— Georg Christoph Lichtenberg
Aphorisms, trans. R. J. Hollingdale (1990), 92.
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Imagine the world so greatly magnified that particles of light look like twenty-four-pound cannon balls.
— Georg Christoph Lichtenberg
As given, without source, in James Geary, Geary's Guide to the World's Great Aphorists (2008), 341.
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In mathematical analysis we call x the undetermined part of line a: the rest we don’t call y, as we do in common life, but a-x. Hence mathematical language has great advantages over the common language.
— Georg Christoph Lichtenberg
Lichtenberg: A Doctrine of Scattered Occasions: Reconstructed From: Reconstructed From His Aphorisms and Reflections (1959), 158.
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In the republic of scholarship everybody wants to rule, there are no aldermen there, and that is a bad thing: every general must, so to speak, draw up the plan, stand sentry, sweep out the guardroom and fetch the water; no one wants to work for the good of another.
— Georg Christoph Lichtenberg
Aphorism 80 in Notebook D (1773-1775), as translated by R.J. Hollingdale in Aphorisms (1990). Reprinted as The Waste Books (2000), 56.
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It is a good thing Heaven has not given us the power to change as much of our body as we would like to or as our theory would assert is necessary.
— Georg Christoph Lichtenberg
Aphorism 34 in Notebook D (1773-1775), as translated by R.J. Hollingdale in Aphorisms (1990). Reprinted as The Waste Books (2000), 48.
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It is astonishing how much the word infinitely is misused: everything is infinitely more beautiful, infinitely better, etc. The concept must have something pleasing about it, or its misuse could not have become so general.
— Georg Christoph Lichtenberg
Aphorism 133 in Notebook J (1789-1793), as translated by R. J. Hollingdale in Aphorisms (1990). Reprinted as The Waste Books (2000), 155.
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It is the geniuses who, as pioneers, create the highways, and the cultivated who level and beautify them. Highway improvement would be a good thing in the sciences, so that we could get from one of them to another more easily.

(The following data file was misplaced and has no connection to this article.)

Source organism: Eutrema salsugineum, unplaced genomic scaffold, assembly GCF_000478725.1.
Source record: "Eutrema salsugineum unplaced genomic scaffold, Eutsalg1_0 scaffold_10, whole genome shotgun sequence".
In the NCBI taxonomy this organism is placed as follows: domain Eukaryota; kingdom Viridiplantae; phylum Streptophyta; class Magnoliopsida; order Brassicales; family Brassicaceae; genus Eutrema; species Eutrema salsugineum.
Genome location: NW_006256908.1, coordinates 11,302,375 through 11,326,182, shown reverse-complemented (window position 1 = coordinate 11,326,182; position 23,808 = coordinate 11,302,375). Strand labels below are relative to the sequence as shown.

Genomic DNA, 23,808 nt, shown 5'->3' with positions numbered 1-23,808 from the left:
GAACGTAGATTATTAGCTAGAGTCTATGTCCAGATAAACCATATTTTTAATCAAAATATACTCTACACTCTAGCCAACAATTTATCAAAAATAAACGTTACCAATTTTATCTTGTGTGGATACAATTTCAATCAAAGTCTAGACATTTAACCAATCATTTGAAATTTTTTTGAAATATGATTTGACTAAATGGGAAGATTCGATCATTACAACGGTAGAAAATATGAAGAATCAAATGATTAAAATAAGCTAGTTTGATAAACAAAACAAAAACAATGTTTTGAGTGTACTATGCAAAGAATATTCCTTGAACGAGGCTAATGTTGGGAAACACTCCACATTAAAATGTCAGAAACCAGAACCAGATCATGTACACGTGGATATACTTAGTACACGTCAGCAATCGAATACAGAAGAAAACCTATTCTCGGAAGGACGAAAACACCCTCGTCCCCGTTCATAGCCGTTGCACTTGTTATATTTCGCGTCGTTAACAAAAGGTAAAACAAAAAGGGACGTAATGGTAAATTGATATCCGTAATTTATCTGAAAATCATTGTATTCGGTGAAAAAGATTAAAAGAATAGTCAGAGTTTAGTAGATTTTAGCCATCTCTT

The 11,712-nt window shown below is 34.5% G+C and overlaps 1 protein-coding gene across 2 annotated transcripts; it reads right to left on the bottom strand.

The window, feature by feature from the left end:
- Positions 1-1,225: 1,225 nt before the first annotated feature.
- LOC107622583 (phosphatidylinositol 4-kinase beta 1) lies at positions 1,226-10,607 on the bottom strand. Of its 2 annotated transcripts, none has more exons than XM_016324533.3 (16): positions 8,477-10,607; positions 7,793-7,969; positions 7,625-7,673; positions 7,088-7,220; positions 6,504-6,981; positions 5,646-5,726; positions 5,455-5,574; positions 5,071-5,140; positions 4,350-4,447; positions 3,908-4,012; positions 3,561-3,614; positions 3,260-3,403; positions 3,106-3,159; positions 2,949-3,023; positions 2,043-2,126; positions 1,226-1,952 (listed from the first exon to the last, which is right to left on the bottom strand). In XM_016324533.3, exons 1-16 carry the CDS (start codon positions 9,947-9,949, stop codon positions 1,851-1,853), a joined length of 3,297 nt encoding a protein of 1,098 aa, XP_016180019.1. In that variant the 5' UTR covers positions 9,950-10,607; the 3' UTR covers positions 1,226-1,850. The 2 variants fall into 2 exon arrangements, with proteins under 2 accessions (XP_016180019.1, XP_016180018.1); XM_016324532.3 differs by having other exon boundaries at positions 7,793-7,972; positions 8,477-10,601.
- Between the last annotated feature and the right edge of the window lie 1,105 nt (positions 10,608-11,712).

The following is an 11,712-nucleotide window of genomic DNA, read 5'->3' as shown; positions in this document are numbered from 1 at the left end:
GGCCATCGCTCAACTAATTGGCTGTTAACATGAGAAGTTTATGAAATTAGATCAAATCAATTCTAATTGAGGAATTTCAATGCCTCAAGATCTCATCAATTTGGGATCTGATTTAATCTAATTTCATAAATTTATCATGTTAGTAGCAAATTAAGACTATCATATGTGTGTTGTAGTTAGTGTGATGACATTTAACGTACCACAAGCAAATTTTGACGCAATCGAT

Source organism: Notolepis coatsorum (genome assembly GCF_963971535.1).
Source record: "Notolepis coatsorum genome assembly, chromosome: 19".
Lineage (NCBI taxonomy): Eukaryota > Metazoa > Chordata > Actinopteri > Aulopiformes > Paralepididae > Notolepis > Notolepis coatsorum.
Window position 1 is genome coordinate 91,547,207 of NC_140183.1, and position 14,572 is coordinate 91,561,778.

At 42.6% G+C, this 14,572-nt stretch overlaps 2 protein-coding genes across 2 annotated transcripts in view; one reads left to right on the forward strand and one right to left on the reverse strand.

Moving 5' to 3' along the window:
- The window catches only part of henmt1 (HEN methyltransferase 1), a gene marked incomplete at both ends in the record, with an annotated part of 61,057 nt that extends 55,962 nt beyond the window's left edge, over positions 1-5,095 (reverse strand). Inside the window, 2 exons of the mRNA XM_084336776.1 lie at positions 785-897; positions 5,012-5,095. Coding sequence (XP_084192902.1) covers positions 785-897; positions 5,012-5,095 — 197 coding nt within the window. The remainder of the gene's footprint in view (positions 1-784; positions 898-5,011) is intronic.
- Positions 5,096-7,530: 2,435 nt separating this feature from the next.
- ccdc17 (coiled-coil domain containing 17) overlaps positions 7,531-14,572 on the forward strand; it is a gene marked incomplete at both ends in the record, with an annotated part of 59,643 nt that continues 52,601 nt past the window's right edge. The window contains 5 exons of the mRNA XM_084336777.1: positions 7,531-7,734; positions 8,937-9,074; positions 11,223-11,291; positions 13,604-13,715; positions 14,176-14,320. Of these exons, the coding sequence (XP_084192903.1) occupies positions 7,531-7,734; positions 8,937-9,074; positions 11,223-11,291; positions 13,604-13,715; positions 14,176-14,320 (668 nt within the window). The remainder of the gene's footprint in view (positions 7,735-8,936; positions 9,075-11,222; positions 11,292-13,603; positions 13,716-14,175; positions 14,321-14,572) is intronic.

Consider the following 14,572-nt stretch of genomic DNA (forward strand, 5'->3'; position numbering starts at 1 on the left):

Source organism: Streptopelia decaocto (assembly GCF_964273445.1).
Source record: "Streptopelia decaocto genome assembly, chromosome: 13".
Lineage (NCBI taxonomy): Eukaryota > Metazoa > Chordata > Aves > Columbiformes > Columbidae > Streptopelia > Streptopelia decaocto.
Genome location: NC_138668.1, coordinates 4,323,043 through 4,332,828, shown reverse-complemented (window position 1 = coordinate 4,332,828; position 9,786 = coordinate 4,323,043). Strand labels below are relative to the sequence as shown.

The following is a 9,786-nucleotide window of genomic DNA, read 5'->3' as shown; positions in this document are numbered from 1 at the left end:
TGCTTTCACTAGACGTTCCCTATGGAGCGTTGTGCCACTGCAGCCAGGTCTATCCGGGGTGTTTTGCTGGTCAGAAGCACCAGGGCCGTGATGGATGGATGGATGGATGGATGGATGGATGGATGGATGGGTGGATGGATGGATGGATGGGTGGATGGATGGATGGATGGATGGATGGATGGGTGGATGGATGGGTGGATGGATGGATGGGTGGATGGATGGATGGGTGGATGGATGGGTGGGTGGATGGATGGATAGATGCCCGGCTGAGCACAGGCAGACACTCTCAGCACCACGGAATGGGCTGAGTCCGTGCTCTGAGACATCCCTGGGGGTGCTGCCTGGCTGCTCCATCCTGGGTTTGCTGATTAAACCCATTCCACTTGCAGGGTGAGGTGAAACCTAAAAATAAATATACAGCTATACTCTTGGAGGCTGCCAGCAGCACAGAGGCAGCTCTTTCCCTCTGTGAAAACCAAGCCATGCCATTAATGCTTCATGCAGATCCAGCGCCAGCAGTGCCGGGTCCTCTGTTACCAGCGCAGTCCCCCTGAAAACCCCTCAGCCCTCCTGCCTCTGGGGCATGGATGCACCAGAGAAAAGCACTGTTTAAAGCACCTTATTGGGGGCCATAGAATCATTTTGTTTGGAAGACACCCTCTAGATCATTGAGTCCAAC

— Georg Christoph Lichtenberg
Aphorism 39 in Notebook D (1773-1775), as translated by R.J. Hollingdale in Aphorisms (1990). Reprinted as The Waste Books (2000), 49.
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It is very much in the order of nature that toothless animals should have horns: is it any wonder that old men and women should often have them?
— Georg Christoph Lichtenberg
Aphorism 6 in Notebook E (1775-1776), as translated by R.J. Hollingdale in Aphorisms (1990). Reprinted as The Waste Books (2000), 62.
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Libraries will in the end become cities, said Leibniz.
— Georg Christoph Lichtenberg
Aphorism 29 in Notebook C (1772-1773), as translated by R.J. Hollingdale in Aphorisms (1990). Reprinted as The Waste Books (2000), 37.
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Man is perhaps half spirit and half matter, as the polyp is half plant and half animal. The strangest of creatures lie always at the boundary.
— Georg Christoph Lichtenberg
Aphorism 30 in Notebook D (1773-1775), as translated by R.J. Hollingdale in Aphorisms (1990). Reprinted as The Waste Books (2000), 48.
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Many people know everything they know in the way we know the solution of a riddle after we have read it or been told it, and that is the worst kind of knowledge and the kind least to be cultivated; we ought rather to cultivate that kind of knowledge which enables us to discover for ourselves in case of need that which others have to read or be told of in order to know it.
— Georg Christoph Lichtenberg
Aphorism 89 in Notebook D (1773-1775), as translated by R.J. Hollingdale in Aphorisms (1990). Reprinted as The Waste Books (2000), 58.
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Metaphorical language is a species of natural language which we construct out of arbitrary but concrete words. That is why it is so pleasing.
— Georg Christoph Lichtenberg
Aphorism 78 in Notebook D (1773-1775), as translated by R.J. Hollingdale in Aphorisms (1990). Reprinted as The Waste Books (2000), 56.